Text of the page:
Viswanath — the hero and role model — is now 70

India never lost a Test where Vishy made a century, and he made 14 of them

February 12, 2019 11:45 pm | Updated 11:45 pm IST

Wizard at work: It was an absolute delight to watch Gundappa Viswanath.

Wizard at work: It was an absolute delight to watch Gundappa Viswanath.

Sometimes you choose your heroes; at other times, proximity, convenience or back story mean that heroes choose you. Mike Brearley has written about how Jack Robertson became his boyhood hero above the claims of Dennis Compton who played in the same Middlesex team.

For writer Simon Barnes, the choice fell on Mike Smith, not the greatest of batsmen, but done — he rationalised later — “in order to know pain.” We choose our heroes as much to glory in their successes as to empathise with their failures, and thereby to understand those two Kiplingesque imposters when they visit us.

Choosing heroes

I must have been eight when I first became aware of Gundappa Viswanath. Boys of that age are flexible in choosing heroes. Accomplished performers, fictional characters, comic book eccentrics, imaginary beings that exist only in their heads — they can all make the grade.

My heroes turned out in whites, wore boots with studs, and could either hit a stump from 22 yards or prevent that happening with a bat in hand. Asked what I wanted to be when I grew up, I said, “Viswanath”.

Yesterday (Tuesday), Vishy (familiarity breeds contraction) turned 70; and just as a later generation used Sachin Tendulkar as a marker to its growing years, mine used Vishy. His international career lasted just over a dozen years, the time it takes for a boy to grow into a man, to understand hero-worship better, and to acknowledge the complexities of heroism. The latter can be a lifetime pursuit.

Perhaps you see a bit of yourself in your hero, perhaps you hope that there is a lot of your hero in you. Perhaps — and this realisation takes time — it doesn’t really matter. If the game mirrors society as a whole, perhaps the individual players mirror something uniquely personal.

The hero-as-role-model is not a concept many are comfortable with. Heroes are heroes and role models are role models (one set does not have an obligation to be the other too), but occasionally they overlap, as they did with Vishy.

Forever heroes

It meant one did not have to readjust the sights as one grew older; few heroes are heroes forever and those of innocent boyhood often turn out to be disappointing in adulthood. Not Vishy.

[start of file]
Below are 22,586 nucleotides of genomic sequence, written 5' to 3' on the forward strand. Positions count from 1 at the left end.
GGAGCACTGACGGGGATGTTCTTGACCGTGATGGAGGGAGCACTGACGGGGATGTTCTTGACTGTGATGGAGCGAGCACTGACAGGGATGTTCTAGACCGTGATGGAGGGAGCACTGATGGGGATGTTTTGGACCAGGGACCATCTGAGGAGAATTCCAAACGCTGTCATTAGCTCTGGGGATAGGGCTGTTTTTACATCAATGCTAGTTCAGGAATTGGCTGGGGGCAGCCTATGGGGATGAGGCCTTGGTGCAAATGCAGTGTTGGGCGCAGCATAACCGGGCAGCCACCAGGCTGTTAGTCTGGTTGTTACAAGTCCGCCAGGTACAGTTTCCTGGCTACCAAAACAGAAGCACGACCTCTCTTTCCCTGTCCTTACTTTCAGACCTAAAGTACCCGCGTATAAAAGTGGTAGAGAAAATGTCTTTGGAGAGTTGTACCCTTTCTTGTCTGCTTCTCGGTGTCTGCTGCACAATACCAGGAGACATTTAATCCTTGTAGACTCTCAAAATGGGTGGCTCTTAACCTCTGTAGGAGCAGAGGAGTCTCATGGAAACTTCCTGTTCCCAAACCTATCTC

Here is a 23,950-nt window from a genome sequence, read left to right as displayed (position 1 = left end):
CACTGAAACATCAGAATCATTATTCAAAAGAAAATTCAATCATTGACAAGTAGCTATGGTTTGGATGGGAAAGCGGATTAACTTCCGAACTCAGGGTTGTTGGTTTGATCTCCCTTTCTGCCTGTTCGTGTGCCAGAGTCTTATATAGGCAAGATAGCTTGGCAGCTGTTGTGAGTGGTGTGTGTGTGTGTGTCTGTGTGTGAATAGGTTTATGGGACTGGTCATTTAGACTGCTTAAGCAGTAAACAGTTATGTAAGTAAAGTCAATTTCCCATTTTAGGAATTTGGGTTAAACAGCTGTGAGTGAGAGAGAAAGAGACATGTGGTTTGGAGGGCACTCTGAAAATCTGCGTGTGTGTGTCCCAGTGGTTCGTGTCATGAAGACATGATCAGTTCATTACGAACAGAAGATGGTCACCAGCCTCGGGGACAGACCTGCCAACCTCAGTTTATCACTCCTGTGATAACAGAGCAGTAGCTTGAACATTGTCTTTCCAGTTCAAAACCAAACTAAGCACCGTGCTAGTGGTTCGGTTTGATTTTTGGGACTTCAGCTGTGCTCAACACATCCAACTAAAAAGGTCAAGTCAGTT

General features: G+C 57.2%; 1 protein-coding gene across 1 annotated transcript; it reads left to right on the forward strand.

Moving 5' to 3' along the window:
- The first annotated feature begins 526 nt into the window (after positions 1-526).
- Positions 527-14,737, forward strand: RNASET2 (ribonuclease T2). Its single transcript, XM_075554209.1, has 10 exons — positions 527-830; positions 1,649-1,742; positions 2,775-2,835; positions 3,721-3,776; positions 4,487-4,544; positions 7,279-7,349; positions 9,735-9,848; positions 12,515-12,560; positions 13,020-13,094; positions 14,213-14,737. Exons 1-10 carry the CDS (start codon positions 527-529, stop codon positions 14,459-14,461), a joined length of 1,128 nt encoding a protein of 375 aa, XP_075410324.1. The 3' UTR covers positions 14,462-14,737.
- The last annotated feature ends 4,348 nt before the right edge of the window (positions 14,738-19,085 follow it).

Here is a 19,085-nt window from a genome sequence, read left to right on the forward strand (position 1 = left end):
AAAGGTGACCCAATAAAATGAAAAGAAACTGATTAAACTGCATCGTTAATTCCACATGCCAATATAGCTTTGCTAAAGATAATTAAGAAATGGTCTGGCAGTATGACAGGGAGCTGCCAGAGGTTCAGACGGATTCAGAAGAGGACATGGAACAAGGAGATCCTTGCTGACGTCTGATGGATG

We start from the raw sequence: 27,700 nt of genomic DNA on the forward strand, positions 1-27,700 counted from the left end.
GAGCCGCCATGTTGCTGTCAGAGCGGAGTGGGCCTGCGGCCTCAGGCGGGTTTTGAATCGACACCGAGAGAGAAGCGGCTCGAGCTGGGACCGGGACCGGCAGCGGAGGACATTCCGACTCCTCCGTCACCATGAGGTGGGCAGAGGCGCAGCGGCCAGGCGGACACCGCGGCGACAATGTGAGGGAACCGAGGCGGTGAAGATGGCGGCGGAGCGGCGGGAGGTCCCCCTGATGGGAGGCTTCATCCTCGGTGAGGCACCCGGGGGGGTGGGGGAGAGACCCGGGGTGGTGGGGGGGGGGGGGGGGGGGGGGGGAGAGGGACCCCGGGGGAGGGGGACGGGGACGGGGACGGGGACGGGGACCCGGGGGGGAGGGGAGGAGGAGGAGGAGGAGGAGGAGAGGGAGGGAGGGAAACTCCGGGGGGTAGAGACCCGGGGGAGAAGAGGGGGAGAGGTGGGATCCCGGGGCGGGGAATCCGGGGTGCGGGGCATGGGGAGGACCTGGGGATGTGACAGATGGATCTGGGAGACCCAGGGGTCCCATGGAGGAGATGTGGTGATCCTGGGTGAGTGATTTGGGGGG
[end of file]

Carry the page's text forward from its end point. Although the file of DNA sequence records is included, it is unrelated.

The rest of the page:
The genial nature, and the will to answer to a higher calling might have meant that India lost a Test match against England when Vishy as captain recalled Bob Taylor who had been given out. But these were important elements.

Occasionally sport throws up a performer who embodies its spirit and its link with the best in us, reminding us that there is more to it than winning and losing. It is a necessary counter to the partisanship and cynicism inherent in supporting a team.

I first shook hands with Vishy when I was 12 and he had just reached a half-century in a Ranji game against Tamil Nadu. It was the only time I ever ran on to the field in the middle of a match.

I had been ushered into an exclusive club, and I began following Vishy wherever he played — league matches, friendly tennis ball knockabouts, the lot. The YMCA ground once witnessed a wonderful battle between Vishy’s State Bank of India and Bhagwat Chandrasekhar’s Syndicate Bank.

The grass was thick all around, and some of the finest drives seldom made it to the boundary. Vishy driving Chandra was a treat — he seemed to have calculated the precise height he needed to drive at so the ball would just skim the tops of the clumps of grass. Vishy’s technical mastery was enhanced by his innovative ability.

When he was making his classic 97 not out in Chennai, West Indies captain Clive Lloyd paid him the compliment of placing a man at cover-point for Andy Roberts, the world’s fastest bowler then.

Vishy says that wasn’t the fastest he had faced. Sylvester Clarke at the same venue four years later was. Vishy made 124 (next highest score was Kirmani’s 33).

“I played beside the line of the ball,” he said.

The rationalisation came later; the move was instinctive. And then, Vishy being Vishy, he ended with a self-deprecatory follow-up. “Next Test on a slower wicket, I said, ‘Play beside the line’, and was caught behind for nine.” But three others made centuries as the match was drawn. India never lost a Test where Vishy made a century, and he made 14 of them.

When Vishy and Sunil Gavaskar (who also turns 70 this year) batted together, it was as if Dionysius and Apollo were in action. The thrill of a Vishy square-cut was heightened by the element of danger that seemed ever present. Gavaskar was solidity personified, Vishy had a vulnerability that is the companion of those who operate at the edge of the possible.

Vishy is a uniquely Indian hero, with modesty, simplicity and a feel for appropriateness in conduct. It was a mature choice for an eight-year-old to make all those years ago. You came for the square-cut and stayed for the charm.

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